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Cruising During Hurricane Season: 3 Quick Tips

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Cruise lines make the safety of their guests, crew and vessels their highest priority. Unlike other vacation settings, by virtue of being a completely mobile vacation, cruising allows passengers to continue their vacations by altering itineraries should Mother Nature intervene.  If your cruise is coming up between June and November, you’ll want to know about Hurricane Season and what it means for cruise passengers.

The cruise lines are prepared to keep us out of harm’s way. In the event of severe weather, certain operational protocols are in place for cruise lines.  Today’s cruise ships feature the most technologically advanced weather forecasting systems and equipment available, allowing officers and company officials to forecast weather-related disturbances in advance. Today’s cruise ships are completely mobile and able to alter, cancel shorten or extend ship itineraries to keep guests safe in instances of threatening weather.

In the event that ports of embarkation and debarkation are closed due to severe weather conditions, cruise lines can use a nearby alternative port. In these cases, cruise lines coordinate the logistics of loading food and supplies and getting passengers to and from the original port.

Here are three quick tips to consider when booking a cruise during hurricane season:

  1. Be Flexible– Understand that the cruise line can and will change the itinerary in order to keep out of harm’s way. Safety always remains the first priority. Cruise lines communicate itinerary changes up until the sailing date to their passengers. Travelers should monitor cruise line websites and contact you, their travel agent, for modifications to itineraries prior to finalizing travel.
  2. Believe that the cruise line will do the right thing– We have yet to see a cruise line not make accommodations for weather-related events to the best of their ability.  Most often a modified itinerary will be used.  They commonly run itineraries backwards, shuffle ports or spend an extra day at sea, away from harm.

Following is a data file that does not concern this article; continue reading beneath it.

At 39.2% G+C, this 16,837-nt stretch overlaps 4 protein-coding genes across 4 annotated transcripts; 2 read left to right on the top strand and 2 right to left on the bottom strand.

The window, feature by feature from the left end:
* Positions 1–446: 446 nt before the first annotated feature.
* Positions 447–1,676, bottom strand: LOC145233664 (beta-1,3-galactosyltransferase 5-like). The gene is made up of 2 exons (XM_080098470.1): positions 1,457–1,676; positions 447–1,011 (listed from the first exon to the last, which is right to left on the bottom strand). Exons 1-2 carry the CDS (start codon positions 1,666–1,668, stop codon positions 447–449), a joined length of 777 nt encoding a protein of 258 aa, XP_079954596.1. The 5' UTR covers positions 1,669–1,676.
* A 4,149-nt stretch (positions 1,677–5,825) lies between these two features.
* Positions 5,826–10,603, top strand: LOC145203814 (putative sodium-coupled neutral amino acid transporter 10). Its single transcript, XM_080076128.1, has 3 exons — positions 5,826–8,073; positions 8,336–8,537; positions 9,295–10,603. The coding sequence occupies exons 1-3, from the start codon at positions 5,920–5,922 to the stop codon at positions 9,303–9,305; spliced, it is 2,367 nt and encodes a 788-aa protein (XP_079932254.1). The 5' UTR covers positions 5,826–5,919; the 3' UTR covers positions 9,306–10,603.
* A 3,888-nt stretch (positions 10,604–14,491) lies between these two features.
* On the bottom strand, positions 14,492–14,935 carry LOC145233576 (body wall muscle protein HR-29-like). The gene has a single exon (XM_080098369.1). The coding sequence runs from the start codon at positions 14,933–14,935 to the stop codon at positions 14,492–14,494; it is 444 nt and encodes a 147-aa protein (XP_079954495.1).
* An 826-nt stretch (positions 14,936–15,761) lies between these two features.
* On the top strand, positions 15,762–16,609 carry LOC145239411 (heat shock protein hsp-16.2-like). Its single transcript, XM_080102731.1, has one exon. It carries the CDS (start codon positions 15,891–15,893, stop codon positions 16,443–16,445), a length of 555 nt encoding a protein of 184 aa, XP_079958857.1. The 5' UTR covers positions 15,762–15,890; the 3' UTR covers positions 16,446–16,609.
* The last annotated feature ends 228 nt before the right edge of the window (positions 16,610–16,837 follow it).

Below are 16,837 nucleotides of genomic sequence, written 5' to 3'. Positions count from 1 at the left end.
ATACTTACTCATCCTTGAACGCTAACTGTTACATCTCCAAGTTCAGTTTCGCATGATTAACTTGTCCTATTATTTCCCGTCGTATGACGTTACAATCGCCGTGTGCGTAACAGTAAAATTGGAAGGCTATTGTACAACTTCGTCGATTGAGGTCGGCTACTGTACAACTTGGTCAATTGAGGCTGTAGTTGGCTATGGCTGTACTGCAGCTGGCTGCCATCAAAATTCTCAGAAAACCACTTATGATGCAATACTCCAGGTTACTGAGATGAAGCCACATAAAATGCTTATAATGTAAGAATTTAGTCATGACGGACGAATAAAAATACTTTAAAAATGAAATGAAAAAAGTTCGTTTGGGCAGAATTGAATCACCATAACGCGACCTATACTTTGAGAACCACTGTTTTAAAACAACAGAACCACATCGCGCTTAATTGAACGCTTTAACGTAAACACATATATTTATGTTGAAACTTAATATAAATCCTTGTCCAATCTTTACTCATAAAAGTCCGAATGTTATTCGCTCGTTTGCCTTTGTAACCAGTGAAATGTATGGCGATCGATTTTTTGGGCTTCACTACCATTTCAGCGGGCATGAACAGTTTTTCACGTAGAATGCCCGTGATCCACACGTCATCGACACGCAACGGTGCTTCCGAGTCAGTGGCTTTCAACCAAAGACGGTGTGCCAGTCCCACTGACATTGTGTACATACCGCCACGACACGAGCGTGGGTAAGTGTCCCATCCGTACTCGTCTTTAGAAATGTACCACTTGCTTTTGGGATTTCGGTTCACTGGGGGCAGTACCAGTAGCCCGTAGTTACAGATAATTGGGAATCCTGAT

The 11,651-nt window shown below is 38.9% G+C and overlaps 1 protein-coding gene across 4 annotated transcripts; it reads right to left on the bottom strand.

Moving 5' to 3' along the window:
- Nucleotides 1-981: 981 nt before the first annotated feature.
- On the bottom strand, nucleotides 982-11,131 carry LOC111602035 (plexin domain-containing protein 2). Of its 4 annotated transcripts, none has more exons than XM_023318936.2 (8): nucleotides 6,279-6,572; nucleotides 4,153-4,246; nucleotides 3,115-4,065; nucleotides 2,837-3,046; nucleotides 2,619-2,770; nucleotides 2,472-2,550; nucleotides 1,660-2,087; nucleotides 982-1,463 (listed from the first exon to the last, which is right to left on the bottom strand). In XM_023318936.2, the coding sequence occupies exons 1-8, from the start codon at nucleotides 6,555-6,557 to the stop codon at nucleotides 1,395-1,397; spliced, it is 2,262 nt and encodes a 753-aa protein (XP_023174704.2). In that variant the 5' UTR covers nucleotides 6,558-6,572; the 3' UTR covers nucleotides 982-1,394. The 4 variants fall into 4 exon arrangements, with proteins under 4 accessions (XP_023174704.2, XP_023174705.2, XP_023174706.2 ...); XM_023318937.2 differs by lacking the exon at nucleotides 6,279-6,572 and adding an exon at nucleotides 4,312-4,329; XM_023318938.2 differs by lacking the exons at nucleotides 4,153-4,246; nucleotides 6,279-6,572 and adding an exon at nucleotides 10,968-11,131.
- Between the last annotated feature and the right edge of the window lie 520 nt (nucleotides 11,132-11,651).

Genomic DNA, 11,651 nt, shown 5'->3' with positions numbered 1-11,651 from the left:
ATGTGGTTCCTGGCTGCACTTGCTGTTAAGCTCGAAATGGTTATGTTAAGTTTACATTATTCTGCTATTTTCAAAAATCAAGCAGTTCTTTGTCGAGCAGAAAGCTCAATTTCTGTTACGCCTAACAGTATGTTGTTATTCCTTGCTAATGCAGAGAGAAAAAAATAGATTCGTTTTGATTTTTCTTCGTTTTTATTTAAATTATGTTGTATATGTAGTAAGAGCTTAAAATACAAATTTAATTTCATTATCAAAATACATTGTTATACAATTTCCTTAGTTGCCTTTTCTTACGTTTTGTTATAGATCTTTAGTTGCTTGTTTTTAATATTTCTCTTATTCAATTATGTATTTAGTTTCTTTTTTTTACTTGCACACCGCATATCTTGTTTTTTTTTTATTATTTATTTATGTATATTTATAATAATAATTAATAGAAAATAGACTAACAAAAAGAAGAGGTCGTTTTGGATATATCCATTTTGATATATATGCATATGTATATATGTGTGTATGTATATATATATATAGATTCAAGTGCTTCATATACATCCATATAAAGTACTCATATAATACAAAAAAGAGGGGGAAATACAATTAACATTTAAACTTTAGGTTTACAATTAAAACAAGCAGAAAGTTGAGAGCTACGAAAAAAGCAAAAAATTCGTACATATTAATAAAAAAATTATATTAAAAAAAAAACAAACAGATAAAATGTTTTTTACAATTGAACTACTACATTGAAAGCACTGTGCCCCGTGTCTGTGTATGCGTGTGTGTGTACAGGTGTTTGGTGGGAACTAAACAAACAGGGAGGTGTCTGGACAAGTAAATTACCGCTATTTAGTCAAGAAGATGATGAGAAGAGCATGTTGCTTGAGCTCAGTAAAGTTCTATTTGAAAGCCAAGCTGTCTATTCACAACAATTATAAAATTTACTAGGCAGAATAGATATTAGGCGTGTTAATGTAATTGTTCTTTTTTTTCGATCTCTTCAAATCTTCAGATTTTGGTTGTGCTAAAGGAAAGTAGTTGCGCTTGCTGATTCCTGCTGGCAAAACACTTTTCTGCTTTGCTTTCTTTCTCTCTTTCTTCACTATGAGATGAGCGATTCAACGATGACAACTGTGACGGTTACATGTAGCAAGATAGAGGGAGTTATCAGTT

3. Buy Travel Insurance- but not to help if there is a hurricane-The purchase of travel insurance is always a good idea in case you or a member of your immediate family becomes ill after final payment is made and you don’t want to go on the cruise.  Be warned though:  Most all travel insurance has NO compensation for weather-related events should you decide not to sail because the big scary hurricane bothers you.  Most travel insurance has coverage if your luggage is lost or flights are delayed so there may be some indirect coverage there.  Check with a licensed insurance agent to know exactly what your insurance covers.

In the rare instance a cruise is cancelled due to weather-related circumstances, cruise lines, on a company-by-company basis, traditionally offer various solutions that extend to guests the opportunity to enjoy a future cruise vacation within a reasonable time period and with the guest’s convenience in mind.
Flickr photo by Jackie via Compfight

Chris Owen is a travel writer from Orlando Florida charged with sharing frank, inside information on cruise vacations with travelers. Certified a Master Cruise Counselor by the Cruise Lines International Association, Chris can be found via the popular travel blog, ChrisCruises.net and on the long-running cruise information website, YourCruiseDream.com.

 

 

 

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